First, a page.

In 1934, Oregonians voted to amend the Oregon constitution to allow for non-unanimous 11-1 or 10-2 jury verdicts in criminal prosecutions. The United States Supreme Court upheld the use of non-unanimous verdicts in a 1972 case called Apodaca v. Oregon. This fall, the Court will be considering another case (Ramos v. Louisiana) in which it is being asked to overrule Apodaca and conclude that non-unanimous juries violate the federal constitution. Today Oregon is filing an amicus brief asking the Court not to overrule Apodaca. The brief explains that overruling Apodaca could invalidate the convictions in hundreds if not thousands of significant criminal cases in Oregon that have been tried over the past eight decades. The brief argues that the Court should take into account the fact that the state has relied on its 1972 Apodaca ruling.
Attorney General Rosenblum offered the following statement:
I want it to be understood that I fully support repealing Oregon’s non-unanimous jury rule, the origin of which has been linked to racism and anti-semitism. Requiring unanimous juries would ensure fair representation, promote systemic accountability and legitimacy, and bring Oregon in line with all 49 of our sister states. That is why I support referring an Oregon constitutional amendment to voters that would change Oregon’s law going forward.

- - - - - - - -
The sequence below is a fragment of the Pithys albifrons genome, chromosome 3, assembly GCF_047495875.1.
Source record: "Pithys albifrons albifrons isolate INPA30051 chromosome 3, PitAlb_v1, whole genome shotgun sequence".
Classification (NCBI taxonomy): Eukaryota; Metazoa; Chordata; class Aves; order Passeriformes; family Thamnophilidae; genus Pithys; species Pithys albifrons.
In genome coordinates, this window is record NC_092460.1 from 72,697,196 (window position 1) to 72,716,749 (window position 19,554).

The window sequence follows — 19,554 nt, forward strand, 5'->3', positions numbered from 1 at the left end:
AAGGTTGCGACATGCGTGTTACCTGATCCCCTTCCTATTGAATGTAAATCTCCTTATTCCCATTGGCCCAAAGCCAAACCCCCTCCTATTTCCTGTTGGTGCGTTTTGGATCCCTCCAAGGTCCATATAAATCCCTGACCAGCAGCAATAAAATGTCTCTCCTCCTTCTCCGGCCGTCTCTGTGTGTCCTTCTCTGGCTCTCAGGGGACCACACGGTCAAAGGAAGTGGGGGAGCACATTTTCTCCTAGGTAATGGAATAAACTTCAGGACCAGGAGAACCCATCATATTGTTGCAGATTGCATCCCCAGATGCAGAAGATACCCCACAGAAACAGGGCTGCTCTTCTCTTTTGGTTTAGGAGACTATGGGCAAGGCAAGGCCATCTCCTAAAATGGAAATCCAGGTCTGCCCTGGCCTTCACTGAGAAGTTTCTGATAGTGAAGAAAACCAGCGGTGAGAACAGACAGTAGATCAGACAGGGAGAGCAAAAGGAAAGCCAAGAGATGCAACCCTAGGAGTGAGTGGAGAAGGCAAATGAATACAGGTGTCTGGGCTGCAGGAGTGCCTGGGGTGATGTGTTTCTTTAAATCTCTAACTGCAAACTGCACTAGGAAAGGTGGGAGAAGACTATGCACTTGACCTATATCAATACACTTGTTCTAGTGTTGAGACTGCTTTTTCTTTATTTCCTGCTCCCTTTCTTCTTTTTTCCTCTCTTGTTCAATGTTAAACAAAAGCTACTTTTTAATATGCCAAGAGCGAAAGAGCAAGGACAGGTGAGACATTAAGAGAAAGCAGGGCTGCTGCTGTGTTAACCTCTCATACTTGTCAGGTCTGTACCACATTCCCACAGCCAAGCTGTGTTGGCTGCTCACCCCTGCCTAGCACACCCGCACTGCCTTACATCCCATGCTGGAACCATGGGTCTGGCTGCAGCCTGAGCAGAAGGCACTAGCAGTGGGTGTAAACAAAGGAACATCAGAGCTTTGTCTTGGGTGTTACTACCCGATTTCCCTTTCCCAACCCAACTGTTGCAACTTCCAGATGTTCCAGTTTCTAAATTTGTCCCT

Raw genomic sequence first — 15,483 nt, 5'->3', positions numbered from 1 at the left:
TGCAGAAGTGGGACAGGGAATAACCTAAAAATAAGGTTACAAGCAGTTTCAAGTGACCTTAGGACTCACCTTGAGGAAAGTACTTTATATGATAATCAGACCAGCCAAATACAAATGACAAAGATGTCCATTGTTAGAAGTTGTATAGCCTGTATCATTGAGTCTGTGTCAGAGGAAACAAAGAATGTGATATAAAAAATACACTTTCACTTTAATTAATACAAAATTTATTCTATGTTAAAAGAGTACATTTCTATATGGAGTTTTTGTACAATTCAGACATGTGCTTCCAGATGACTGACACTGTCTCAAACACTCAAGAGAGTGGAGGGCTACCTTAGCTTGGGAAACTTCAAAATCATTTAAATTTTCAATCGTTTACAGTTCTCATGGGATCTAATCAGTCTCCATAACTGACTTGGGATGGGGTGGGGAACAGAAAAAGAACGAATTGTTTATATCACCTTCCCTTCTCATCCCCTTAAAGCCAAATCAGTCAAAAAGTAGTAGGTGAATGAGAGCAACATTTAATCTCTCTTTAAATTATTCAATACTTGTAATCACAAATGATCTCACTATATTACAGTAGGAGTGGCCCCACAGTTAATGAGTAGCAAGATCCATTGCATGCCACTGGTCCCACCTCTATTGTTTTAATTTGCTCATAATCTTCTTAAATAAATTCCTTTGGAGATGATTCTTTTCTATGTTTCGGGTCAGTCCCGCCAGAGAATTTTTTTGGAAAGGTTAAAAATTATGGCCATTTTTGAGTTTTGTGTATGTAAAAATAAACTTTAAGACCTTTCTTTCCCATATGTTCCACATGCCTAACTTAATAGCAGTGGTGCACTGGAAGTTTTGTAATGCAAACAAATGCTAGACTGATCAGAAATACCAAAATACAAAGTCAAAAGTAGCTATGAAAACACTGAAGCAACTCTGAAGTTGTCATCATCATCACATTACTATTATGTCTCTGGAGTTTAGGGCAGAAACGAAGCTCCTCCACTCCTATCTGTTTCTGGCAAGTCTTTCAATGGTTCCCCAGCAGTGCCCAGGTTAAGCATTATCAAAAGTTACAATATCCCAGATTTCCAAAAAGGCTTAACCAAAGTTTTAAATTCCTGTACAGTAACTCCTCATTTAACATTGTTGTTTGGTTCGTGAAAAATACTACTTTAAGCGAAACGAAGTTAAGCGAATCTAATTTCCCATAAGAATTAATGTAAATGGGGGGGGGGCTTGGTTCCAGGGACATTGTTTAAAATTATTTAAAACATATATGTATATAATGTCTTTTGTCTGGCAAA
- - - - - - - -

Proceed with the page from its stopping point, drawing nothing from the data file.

But it is important that the U.S. Supreme Court understand the practical consequences should it reverse its decades-old determination that the United States Constitution allows non-unanimous verdicts. Reinterpreting federal constitutional requirements after 40-plus years would call into question thousands of settled criminal cases, and could require new trials in hundreds, if not thousands, of cases. Those new trials would re-traumatize crime victims and survivors and overwhelm our state’s criminal justice system. As the state’s chief legal officer it is my obligation to defend the validity of 47 years of criminal convictions secured in compliance with Supreme Court precedent.
The brief that Oregon has submitted simply explains the reliance interests of the state – and of victims – in maintaining the validity of past convictions. It does not argue that non-unanimous juries are good policy. The brief in no way undercuts my view that Oregon should require juror unanimity in criminal cases going forward.
The Oregon Department of Justice (DOJ) is led by Attorney General Ellen Rosenblum, and serves as the state’s law firm. The Oregon DOJ advocates for and protects all Oregonians, especially the most vulnerable, such as children and seniors.